The Power of the Group – Your Mind is a Terrible Neighbourhood to Wander into Alone

Working with the members of my Vistage CEO advisory board always reminds me of the power of the group and this month’s all day meeting was no exception. In the morning, we listened to Jo Haigh, an expert on valuing and selling companies, as she passed on invaluable tips for business leaders preparing for a successful exit. In the afternoon, we re-visited our courageous goals noting progress and re-establishing commitment. There was a round of feedback on member’s strengths as perceived by others in the group and finally we worked on a member challenge using a team coaching cycle. The day ended with a relaxing glass of wine in Ronnie Scott’s London club. All in all, a heady cocktail of learning, sharing, challenge and fun!

I am a great believer in the power of individual coaching but I notice that combining individual coaching with the input of expert speakers and team coaching in a confidential, non-competing peer group takes the power of coaching to a whole new level. Why is this? What is it about the group dynamics that is so unique and powerful? The clue to the group ‘X factor’ may lie in the words of the board member who this month brought his issue to the team coaching session. This was an acutely sensitive issue that took some courage to put on the table. The group worked through it using the established team coaching process that all 17,000 Vistage members use worldwide.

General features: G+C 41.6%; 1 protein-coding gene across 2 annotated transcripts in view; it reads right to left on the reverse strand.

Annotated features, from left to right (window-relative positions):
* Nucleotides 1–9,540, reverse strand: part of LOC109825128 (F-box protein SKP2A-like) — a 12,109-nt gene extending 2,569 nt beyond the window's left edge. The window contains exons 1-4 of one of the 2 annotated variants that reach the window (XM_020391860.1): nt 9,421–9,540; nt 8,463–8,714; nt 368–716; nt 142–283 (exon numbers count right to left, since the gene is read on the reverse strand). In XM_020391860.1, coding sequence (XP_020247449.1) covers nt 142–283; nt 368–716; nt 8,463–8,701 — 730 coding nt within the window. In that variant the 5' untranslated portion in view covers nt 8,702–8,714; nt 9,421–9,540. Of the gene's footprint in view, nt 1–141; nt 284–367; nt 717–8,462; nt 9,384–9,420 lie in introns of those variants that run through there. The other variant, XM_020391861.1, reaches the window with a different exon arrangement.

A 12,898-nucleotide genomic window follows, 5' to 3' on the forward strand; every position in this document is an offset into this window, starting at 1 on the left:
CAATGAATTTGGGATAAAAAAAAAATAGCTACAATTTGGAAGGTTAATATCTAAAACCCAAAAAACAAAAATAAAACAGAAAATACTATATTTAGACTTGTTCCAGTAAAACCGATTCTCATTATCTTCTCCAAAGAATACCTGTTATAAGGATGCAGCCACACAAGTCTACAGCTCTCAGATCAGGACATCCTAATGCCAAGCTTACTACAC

Vistage Advisory Group

As we completed the coaching cycle, I asked the member what had been the most valuable take-away from the experience. I was expecting him to highlight a new insight, a creative idea or a practical action step. However, to my surprise, the member turned to the group and said ‘The most valuable part of this experience is that I felt supported’. Halfway through the sentence his voice cracked and it was then that I realised how deep this feeling of support had penetrated. To be honest, his comment caught me on the hop and I awkwardly stumbled to bring the session to a close.

It was only later, after a glass of wine or two, that the words of one of my fellow Vistage chairs came back to me – ‘the reason that our advisory boards are so powerful is that your mind is a terrible neighbourhood to wander into alone’. At the time this comment had made me chuckle yet, like a lot of good humour, it works because it hints at a profound, hidden truth. The ‘X factor’ of team coaching, in a group with strong foundations of trust, is that you suddenly do not feel alone. It is no longer you against the world, it is the rest of the world getting alongside you, rooting for you and chivvying you along. In some ways, it doesn’t matter what people in the group actually say it is simply the experience of them being with you in the midst of a storm. It is the wholehearted presence of a supportive group that is important, unique and liberating. That is the ‘X factor of team coaching.

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